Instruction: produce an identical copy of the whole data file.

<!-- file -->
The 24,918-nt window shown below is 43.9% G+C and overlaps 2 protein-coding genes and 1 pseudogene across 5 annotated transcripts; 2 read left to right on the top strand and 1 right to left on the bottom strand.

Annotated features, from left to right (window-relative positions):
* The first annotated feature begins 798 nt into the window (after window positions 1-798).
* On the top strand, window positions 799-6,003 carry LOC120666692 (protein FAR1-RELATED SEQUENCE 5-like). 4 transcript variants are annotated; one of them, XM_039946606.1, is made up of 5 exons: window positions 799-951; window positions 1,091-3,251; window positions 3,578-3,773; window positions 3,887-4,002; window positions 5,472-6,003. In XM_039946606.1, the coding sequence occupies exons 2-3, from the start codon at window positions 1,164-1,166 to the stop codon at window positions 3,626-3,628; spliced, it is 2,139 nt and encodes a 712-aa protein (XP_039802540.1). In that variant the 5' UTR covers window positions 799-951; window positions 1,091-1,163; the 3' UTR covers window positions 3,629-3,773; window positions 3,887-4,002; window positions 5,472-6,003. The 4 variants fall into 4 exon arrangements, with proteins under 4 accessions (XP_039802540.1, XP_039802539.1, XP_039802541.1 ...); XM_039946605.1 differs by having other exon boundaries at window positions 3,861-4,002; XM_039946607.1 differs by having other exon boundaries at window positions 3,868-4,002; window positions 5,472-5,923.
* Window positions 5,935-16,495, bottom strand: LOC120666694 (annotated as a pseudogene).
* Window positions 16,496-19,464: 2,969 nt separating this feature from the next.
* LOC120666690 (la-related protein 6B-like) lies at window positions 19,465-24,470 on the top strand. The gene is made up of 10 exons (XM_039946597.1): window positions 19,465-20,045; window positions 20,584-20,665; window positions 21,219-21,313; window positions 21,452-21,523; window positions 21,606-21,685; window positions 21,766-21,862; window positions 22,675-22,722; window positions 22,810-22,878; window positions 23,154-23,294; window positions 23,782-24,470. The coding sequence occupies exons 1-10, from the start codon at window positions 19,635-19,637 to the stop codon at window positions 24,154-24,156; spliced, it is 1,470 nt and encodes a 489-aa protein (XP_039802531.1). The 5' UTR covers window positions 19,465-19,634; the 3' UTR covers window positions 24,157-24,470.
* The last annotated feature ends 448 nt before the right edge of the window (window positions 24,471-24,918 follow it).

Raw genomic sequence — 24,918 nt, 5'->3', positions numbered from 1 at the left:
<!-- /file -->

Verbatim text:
The 24,918-nt window shown below is 43.9% G+C and overlaps 2 protein-coding genes and 1 pseudogene across 5 annotated transcripts; 2 read left to right on the top strand and 1 right to left on the bottom strand.

Annotated features, from left to right (window-relative positions):
* The first annotated feature begins 798 nt into the window (after window positions 1-798).
* On the top strand, window positions 799-6,003 carry LOC120666692 (protein FAR1-RELATED SEQUENCE 5-like). 4 transcript variants are annotated; one of them, XM_039946606.1, is made up of 5 exons: window positions 799-951; window positions 1,091-3,251; window positions 3,578-3,773; window positions 3,887-4,002; window positions 5,472-6,003. In XM_039946606.1, the coding sequence occupies exons 2-3, from the start codon at window positions 1,164-1,166 to the stop codon at window positions 3,626-3,628; spliced, it is 2,139 nt and encodes a 712-aa protein (XP_039802540.1). In that variant the 5' UTR covers window positions 799-951; window positions 1,091-1,163; the 3' UTR covers window positions 3,629-3,773; window positions 3,887-4,002; window positions 5,472-6,003. The 4 variants fall into 4 exon arrangements, with proteins under 4 accessions (XP_039802540.1, XP_039802539.1, XP_039802541.1 ...); XM_039946605.1 differs by having other exon boundaries at window positions 3,861-4,002; XM_039946607.1 differs by having other exon boundaries at window positions 3,868-4,002; window positions 5,472-5,923.
* Window positions 5,935-16,495, bottom strand: LOC120666694 (annotated as a pseudogene).
* Window positions 16,496-19,464: 2,969 nt separating this feature from the next.
* LOC120666690 (la-related protein 6B-like) lies at window positions 19,465-24,470 on the top strand. The gene is made up of 10 exons (XM_039946597.1): window positions 19,465-20,045; window positions 20,584-20,665; window positions 21,219-21,313; window positions 21,452-21,523; window positions 21,606-21,685; window positions 21,766-21,862; window positions 22,675-22,722; window positions 22,810-22,878; window positions 23,154-23,294; window positions 23,782-24,470. The coding sequence occupies exons 1-10, from the start codon at window positions 19,635-19,637 to the stop codon at window positions 24,154-24,156; spliced, it is 1,470 nt and encodes a 489-aa protein (XP_039802531.1). The 5' UTR covers window positions 19,465-19,634; the 3' UTR covers window positions 24,157-24,470.
* The last annotated feature ends 448 nt before the right edge of the window (window positions 24,471-24,918 follow it).

Raw genomic sequence — 24,918 nt, 5'->3', positions numbered from 1 at the left: